Australia's forests

  • Australia has a total of 134 million hectares of forests comprising:
    • 132 million hectares of native forests
    • 1.95 million hectares of commercial plantations and,
    • 0.47 million hectares of other forest.
  • These forests cover 17 per cent of Australia’s land area
  • Australia has 3% of the world's forest area and the 7th largest reported forest area of any country worldwide.
    Department of Agriculture, 2018

About the forestry profession

Australia's forests are managed by forestry professionals and forest scientists know as foresters.

Forest Management is a very dynamic profession that involves the practical application of scientific, economic and social principles to establish and manage ecosystems dominated by trees.  Forestry professionals and forest scientists manage natural forests and woodlands like National Parks and State Forests, tree plantations that produce the fibre Australia needs, and the many combinations of trees and agricultural activities known as agroforestry or farm forestry.

Forestry professionals include:

- professional foresters
- natural resource managers and administrators
- environmental managers
- forest biologists
- rangeland ecologists
- conservationist biologists and park managers
- forest and wood engineers
- forestry business administrators
- forest researchers
- forest economists and
- rural-enabling practitioners

Forest management is concerned with the ecosystem as a whole, integrating all components of a particular ecosystem to achieve the objectives set by the forest or land owner. Forest management problems often require a multi-disciplinary approach, so foresters frequently work with other professionals in the natural and social sciences and in business. Forestry focuses on the long-term sustainability of forested ecosystems, usually with time horizons from decades to centuries. These timeframes pose both strategic and operational challenges and means that planning on a variety over a range of time horizons underpins forest management. Forestry education and training therefore involves the integration of many disciplines to manage forest ecosystems sustainably. Forestry programs typically include learning across the natural and social sciences, and in business principles; and the development of practically-oriented skills to apply them across a wide spectrum of forested ecosystems.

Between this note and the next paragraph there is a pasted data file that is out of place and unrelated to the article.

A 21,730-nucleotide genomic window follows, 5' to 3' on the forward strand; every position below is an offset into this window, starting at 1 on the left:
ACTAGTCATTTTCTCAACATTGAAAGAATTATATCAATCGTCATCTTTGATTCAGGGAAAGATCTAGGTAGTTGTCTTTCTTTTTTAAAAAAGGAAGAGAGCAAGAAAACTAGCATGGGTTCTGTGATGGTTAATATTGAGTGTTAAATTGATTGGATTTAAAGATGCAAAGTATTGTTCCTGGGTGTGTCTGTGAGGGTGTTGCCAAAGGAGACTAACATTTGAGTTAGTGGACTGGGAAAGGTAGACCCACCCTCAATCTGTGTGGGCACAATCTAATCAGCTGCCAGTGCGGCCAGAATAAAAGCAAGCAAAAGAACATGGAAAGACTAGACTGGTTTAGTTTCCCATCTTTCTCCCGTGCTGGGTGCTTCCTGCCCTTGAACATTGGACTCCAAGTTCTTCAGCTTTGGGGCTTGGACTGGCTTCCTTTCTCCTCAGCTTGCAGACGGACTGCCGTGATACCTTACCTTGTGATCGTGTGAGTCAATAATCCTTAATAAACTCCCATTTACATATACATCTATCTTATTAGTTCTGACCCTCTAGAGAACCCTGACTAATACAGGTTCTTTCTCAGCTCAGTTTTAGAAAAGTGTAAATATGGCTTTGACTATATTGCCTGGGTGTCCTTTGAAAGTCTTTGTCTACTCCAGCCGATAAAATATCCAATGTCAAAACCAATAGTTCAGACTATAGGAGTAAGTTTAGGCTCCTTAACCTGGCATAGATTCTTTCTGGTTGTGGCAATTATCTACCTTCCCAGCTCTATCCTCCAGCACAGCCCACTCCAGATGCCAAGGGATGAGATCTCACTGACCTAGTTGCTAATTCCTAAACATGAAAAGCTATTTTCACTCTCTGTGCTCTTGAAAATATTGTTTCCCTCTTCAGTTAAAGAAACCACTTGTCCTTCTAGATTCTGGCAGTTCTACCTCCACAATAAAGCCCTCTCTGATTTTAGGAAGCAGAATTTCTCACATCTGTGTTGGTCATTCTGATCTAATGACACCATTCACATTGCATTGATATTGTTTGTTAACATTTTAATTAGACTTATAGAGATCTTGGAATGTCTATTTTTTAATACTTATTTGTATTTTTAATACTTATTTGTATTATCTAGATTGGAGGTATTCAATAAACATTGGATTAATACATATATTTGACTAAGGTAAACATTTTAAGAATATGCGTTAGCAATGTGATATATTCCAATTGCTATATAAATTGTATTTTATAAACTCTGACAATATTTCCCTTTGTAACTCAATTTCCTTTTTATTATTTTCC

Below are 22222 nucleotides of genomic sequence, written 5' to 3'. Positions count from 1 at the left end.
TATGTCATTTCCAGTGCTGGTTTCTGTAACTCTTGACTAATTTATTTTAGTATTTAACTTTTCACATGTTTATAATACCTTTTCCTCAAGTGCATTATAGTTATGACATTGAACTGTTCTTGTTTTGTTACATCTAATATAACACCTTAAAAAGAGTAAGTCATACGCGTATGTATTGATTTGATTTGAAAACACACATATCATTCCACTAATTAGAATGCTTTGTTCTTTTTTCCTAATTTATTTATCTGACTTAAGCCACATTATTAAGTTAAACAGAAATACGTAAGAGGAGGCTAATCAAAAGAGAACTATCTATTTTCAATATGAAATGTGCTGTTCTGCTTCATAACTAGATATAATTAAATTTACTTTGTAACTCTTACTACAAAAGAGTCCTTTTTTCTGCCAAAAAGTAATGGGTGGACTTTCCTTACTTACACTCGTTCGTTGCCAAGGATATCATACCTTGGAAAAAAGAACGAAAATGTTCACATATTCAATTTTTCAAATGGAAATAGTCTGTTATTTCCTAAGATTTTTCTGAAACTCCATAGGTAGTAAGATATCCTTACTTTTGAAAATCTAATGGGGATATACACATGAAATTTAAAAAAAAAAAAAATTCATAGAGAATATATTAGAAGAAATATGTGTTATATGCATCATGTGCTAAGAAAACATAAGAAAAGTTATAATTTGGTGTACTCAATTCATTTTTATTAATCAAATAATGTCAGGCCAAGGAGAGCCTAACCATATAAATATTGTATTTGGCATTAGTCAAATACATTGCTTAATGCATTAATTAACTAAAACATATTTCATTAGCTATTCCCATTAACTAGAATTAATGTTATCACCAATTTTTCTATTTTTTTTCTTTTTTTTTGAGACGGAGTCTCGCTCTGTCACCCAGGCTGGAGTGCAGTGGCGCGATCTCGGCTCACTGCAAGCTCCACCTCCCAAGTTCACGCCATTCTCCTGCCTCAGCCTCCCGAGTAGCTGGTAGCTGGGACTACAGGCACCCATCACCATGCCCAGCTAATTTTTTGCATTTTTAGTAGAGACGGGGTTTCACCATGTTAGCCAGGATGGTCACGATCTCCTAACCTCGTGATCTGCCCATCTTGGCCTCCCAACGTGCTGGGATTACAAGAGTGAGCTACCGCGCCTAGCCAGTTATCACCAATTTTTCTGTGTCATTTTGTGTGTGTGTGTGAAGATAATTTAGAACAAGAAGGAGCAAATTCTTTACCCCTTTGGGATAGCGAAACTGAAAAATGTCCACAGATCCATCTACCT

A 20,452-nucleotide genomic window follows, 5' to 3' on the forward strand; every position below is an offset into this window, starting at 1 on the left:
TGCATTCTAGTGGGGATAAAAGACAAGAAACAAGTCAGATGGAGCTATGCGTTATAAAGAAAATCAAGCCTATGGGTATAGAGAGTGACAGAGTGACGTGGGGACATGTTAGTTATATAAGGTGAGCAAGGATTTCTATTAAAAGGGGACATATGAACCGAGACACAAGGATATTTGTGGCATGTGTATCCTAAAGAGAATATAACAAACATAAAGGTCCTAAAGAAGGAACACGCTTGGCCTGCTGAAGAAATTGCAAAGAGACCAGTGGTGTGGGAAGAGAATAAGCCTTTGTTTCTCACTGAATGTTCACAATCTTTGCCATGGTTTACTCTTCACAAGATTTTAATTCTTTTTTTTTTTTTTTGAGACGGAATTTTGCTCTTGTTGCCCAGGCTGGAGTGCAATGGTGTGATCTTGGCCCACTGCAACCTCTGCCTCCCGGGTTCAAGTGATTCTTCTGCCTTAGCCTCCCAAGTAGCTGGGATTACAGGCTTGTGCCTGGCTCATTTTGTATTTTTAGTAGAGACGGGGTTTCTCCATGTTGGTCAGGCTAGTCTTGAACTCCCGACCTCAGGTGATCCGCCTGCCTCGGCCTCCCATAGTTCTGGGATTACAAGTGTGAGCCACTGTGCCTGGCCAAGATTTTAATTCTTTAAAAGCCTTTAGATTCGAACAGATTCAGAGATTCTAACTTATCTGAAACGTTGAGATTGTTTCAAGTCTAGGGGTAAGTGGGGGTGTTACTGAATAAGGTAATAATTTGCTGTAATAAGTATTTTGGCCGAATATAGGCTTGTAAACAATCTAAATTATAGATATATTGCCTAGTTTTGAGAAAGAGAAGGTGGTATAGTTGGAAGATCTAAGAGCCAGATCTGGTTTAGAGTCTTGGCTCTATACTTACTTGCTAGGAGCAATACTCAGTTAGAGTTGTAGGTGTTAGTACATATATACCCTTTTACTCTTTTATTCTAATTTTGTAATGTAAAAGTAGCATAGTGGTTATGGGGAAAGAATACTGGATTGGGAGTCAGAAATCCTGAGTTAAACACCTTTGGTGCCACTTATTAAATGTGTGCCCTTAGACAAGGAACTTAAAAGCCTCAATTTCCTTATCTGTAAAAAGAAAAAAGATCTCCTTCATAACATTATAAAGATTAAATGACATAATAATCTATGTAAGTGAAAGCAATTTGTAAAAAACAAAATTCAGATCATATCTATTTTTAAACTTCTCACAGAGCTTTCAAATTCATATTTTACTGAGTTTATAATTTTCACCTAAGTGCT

With increasing urbanisation and associated pressure on fragmented ecosystems, strategies and principles traditionally used in management of native forests are increasingly applied to urban forests and woodlands.

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